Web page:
51 51 Health Be aware that bushmeat specimens may carry zoonoses, also called zoonotic disease, which are diseases that can be passed from animals to humans Remember, the risk of disease may be greater in illegally- traded specimens that have evaded veterinary or health checks and inspections CITES Team, UK Border Agency

52 52 Health Diseases carried by animals include Ebola, Marburg virus, hepatitis A and B, green monkey disease, simian deficiency virus (animal AIDS), monkeypox, aspergillosis, botulism, and salmonella There are well over 200 zoonotic diseases Photo credit: Dr. Robert Shongo Monkeypox

53 53 Health Some examples of zoonoses are: –Salmonellosis, campylobacteriosis, anthrax, brucellosis, E. coli, leptospirosis, plague, shigellosis and tularaemia, from bacteria –Cysticercosis/taeniasis, echinococcosis/hydatidosis, toxoplasmosis and trematodosis, from parasites –Q-fever and other Rickettsial diseases –Rabies, avian influenza, Crimean-Congo haemorrhagic fever, Ebola, and Rift Valley fever, from viruses World Health Organization Find out more at

54 Assistance

55 Make sure you know who to contact in your country –Health, veterinary departments for experts and technical advice –CITES Management Authority (for CITES-listed species, assistance with identification) –Non-Governmental organizations may be able to assist with identification and handling advice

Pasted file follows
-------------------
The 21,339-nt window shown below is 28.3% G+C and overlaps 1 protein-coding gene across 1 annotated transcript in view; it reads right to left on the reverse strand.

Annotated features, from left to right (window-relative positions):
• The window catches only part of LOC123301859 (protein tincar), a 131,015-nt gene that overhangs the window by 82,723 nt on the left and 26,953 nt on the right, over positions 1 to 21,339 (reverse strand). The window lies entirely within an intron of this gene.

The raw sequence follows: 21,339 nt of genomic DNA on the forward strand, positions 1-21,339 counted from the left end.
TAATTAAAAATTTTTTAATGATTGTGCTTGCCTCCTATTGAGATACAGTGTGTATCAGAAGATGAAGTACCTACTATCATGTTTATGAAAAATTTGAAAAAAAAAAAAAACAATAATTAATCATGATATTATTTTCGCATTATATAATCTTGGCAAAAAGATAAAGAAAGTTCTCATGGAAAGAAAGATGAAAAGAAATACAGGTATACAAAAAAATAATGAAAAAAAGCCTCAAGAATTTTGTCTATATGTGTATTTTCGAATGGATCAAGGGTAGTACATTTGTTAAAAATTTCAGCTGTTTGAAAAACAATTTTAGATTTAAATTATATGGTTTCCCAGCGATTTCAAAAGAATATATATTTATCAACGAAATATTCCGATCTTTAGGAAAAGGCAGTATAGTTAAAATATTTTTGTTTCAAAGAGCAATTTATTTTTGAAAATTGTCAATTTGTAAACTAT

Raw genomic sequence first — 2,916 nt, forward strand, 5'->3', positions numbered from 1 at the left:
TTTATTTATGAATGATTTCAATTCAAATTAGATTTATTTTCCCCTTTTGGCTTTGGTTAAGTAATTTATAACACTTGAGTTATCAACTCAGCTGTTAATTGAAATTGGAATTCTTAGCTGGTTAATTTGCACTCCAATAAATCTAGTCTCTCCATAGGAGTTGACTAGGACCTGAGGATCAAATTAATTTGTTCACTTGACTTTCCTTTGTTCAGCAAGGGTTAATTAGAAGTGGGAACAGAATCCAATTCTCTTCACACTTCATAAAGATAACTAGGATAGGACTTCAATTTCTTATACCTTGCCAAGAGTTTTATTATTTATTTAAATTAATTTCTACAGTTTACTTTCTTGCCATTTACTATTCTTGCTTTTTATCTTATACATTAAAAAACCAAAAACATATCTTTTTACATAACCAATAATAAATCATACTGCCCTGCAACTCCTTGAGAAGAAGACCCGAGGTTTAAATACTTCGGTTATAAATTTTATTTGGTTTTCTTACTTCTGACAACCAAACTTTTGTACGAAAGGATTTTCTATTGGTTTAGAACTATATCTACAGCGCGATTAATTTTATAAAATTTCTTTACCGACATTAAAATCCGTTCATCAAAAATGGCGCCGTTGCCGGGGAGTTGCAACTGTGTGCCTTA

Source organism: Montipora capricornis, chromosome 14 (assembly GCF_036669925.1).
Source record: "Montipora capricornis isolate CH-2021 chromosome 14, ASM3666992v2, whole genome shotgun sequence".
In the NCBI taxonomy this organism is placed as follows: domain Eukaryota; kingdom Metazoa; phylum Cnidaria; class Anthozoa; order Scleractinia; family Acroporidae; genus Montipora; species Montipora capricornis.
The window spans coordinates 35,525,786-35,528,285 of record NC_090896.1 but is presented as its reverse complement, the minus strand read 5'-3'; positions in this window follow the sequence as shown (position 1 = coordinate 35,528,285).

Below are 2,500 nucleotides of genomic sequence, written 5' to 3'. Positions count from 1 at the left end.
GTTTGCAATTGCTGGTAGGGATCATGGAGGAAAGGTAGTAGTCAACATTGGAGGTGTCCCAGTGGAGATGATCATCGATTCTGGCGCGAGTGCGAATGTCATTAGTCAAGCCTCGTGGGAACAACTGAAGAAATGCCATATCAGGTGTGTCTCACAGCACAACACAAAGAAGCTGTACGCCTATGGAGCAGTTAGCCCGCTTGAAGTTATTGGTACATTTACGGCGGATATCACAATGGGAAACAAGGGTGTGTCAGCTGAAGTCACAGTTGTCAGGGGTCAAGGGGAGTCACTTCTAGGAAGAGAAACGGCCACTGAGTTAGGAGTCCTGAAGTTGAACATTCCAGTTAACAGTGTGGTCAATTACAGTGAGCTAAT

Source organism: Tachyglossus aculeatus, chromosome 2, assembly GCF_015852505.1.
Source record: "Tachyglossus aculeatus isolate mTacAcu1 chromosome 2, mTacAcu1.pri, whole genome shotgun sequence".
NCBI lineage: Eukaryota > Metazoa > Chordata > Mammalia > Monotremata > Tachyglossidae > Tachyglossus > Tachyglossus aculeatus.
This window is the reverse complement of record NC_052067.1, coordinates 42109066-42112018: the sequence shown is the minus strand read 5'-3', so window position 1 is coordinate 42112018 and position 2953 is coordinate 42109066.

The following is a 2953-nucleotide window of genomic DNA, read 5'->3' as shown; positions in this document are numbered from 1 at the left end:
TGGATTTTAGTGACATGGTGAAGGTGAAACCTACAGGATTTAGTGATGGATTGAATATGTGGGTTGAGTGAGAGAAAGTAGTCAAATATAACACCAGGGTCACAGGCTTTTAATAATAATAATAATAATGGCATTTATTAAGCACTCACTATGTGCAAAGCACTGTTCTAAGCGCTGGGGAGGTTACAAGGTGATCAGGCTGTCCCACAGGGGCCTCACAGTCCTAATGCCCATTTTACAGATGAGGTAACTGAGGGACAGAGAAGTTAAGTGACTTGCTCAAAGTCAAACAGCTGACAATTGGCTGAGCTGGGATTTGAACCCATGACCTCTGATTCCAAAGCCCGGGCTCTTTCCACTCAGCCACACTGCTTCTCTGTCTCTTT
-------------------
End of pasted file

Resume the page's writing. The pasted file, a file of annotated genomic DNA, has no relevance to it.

56 Summary Many species appearing in the bushmeat trade can be identified For dried/smoked specimens it may not be possible to identify to species level, or even to group level – unless laboratories are able to conduct detailed analyses Some identification characteristics may remain, which can allow a distinction to be made between main groups of species in the bushmeat trade The main groups include apes and monkeys, small carnivores, small antelopes, pangolins, rodents, snakes, lizards, tortoises and birds 56

57 Summary Main characteristics to look for include the skull/head/horns, body shape, fur/hair/scales, leg/feet/claws, and tail length and shape Dead specimens (such as bushmeat) can be dangerous to yourself and others, and can require specialized care and handling Safe handling of bushmeat requires training, information and equipment, and you may need to call upon specialized assistance Make sure you know who to contact in your country for assistance and advice 57

58 58 CITES Secretariat Geneva